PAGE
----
During the recruitment visit at 36–40 weeks gestation maternal baseline data were collected, including history of allergic disease, education, ethnicity, parity, and pet ownership (cat, dog, or both), and a maternal diet semi-quantitative food frequency questionnaire (SQFFQ) was administered [38,39]. The SQFFQ was developed and analyzed by The Cancer Epidemiology & Intelligence Division, Cancer Council Victoria, Australia, and reported frequency of 101 individual foods, mixed foods, and beverages that were regularly eaten over the previous month (32–36 weeks of gestation). The SQFFQ was used to calculate the total dietary fiber intake measured in grams per day (g/day) for each woman participant. The amount of the total dietary fiber in each single food item was then calculated as total dietary fiber (gram) in 100 g of each food item (g/100 g) and the dietary fiber sub-types (insoluble fiber, soluble fiber, prebiotics, and resistant starch) for each single food item was calculated. For soluble fiber and insoluble fiber three sources were used: (1) latest dietary fiber values published by the Australian Bureau of Statistics (ABS) data (AUSNUT 2011-13) from Food Standards Australia New Zealand (FSANZ) (FSANZ, 2019) [40,41], (2) food industry provided dietary fiber composition data published by FSANZ (FSANZ, 2013), and (3) the published dietary fiber data by the FSANZ in “Composition of Foods”, Australia, 1989 [42]. For resistant starch, the maternal dietary intakes from each food item (g/100 g) was calculated using data from the food industry provided dietary fiber composition data (FSANZ, 2013) and the FSANZ publication “Composition of Foods”, Australia, 1989 [42]. The Australian online nutritional analysis software programs FoodWorks [43] and Foodzone [44] were also used to cross check and complete the data. For the prebiotic dietary fiber content in foods (g/100 g), values determined, and published by Muir et al. 2007, Muir et al. 2009, Van Loo et al. 1995, and Biesiekierski et al. 2011 were used [45,46,47,48]. Total dietary fiber (g/day) from fruit, vegetables, green vegetables, grain, and starch and gluten rich food was also calculated. To control for under or over reporting of maternal dietary intakes, women who reported unrealistic energy intake estimates of below 4500 kJ or above 20,000 kJ per day were excluded, as per methodology in previous dietary analysis studies of women during pregnancy [49,50].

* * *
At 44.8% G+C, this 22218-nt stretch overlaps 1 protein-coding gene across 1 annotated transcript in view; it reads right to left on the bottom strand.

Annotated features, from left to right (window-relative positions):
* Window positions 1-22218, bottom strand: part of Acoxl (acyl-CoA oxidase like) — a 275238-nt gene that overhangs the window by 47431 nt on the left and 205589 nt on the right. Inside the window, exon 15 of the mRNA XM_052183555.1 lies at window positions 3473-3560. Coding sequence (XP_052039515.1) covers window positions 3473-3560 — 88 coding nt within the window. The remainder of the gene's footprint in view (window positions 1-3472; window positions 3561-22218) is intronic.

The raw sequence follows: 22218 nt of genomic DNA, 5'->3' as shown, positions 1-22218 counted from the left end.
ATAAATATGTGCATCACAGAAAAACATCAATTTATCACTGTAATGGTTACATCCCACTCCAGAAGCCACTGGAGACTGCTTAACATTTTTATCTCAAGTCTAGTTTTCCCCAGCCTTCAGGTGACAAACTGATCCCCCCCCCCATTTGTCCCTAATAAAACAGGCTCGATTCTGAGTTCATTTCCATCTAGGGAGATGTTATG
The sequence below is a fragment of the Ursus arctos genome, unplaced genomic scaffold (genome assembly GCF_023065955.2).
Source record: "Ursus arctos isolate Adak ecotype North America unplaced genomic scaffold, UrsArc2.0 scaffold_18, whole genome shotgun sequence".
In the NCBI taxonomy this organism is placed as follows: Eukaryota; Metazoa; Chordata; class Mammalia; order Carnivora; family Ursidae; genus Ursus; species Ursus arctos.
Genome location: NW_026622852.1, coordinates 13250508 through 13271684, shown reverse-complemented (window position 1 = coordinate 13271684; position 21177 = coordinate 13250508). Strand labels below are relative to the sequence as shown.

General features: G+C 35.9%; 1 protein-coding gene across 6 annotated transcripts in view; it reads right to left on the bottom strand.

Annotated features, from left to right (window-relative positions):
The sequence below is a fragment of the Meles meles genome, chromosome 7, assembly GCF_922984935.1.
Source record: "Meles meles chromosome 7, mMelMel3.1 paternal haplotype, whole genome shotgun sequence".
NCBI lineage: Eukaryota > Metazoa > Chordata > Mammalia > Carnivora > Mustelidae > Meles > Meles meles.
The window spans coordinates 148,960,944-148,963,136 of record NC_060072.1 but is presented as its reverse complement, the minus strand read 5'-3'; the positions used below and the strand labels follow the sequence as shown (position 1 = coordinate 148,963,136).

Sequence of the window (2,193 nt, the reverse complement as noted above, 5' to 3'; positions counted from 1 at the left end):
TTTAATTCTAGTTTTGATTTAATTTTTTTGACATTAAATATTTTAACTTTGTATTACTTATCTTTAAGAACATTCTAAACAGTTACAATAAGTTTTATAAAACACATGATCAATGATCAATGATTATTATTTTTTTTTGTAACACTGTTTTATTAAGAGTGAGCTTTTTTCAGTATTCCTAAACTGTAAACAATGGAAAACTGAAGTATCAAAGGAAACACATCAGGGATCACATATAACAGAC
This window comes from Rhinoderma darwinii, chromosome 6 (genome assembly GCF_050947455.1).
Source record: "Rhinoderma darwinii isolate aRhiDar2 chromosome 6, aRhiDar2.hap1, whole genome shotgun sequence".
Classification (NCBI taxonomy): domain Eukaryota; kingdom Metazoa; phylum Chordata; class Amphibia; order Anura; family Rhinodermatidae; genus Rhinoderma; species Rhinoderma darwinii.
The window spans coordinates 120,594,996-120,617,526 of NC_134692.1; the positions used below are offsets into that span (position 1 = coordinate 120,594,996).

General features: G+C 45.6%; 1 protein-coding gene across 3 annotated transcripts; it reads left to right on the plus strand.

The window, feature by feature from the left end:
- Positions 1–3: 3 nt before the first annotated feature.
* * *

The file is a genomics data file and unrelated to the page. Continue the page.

2.3. Infant Clinical Outcomes Assessment